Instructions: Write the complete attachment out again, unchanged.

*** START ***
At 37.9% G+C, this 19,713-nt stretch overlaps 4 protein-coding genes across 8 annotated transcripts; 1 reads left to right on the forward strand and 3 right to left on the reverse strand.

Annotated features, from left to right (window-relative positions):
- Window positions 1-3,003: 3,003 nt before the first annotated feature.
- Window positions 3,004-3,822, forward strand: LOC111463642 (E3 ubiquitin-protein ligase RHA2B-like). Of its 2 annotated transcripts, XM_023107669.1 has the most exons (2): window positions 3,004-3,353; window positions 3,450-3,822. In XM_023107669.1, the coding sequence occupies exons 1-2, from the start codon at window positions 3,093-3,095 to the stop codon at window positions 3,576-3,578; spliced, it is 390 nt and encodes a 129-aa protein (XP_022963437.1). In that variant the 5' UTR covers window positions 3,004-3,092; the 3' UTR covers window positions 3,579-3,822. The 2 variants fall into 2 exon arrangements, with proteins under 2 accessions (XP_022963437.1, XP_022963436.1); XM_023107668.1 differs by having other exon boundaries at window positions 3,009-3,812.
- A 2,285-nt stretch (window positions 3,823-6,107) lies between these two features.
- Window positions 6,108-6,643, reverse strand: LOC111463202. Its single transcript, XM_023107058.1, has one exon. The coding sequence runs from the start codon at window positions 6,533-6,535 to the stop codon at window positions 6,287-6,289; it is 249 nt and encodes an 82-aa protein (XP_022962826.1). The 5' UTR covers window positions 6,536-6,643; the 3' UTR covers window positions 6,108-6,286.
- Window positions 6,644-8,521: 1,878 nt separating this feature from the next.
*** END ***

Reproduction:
At 37.9% G+C, this 19,713-nt stretch overlaps 4 protein-coding genes across 8 annotated transcripts; 1 reads left to right on the forward strand and 3 right to left on the reverse strand.

Annotated features, from left to right (window-relative positions):
- Window positions 1-3,003: 3,003 nt before the first annotated feature.
- Window positions 3,004-3,822, forward strand: LOC111463642 (E3 ubiquitin-protein ligase RHA2B-like). Of its 2 annotated transcripts, XM_023107669.1 has the most exons (2): window positions 3,004-3,353; window positions 3,450-3,822. In XM_023107669.1, the coding sequence occupies exons 1-2, from the start codon at window positions 3,093-3,095 to the stop codon at window positions 3,576-3,578; spliced, it is 390 nt and encodes a 129-aa protein (XP_022963437.1). In that variant the 5' UTR covers window positions 3,004-3,092; the 3' UTR covers window positions 3,579-3,822. The 2 variants fall into 2 exon arrangements, with proteins under 2 accessions (XP_022963437.1, XP_022963436.1); XM_023107668.1 differs by having other exon boundaries at window positions 3,009-3,812.
- A 2,285-nt stretch (window positions 3,823-6,107) lies between these two features.
- Window positions 6,108-6,643, reverse strand: LOC111463202. Its single transcript, XM_023107058.1, has one exon. The coding sequence runs from the start codon at window positions 6,533-6,535 to the stop codon at window positions 6,287-6,289; it is 249 nt and encodes an 82-aa protein (XP_022962826.1). The 5' UTR covers window positions 6,536-6,643; the 3' UTR covers window positions 6,108-6,286.
- Window positions 6,644-8,521: 1,878 nt separating this feature from the next.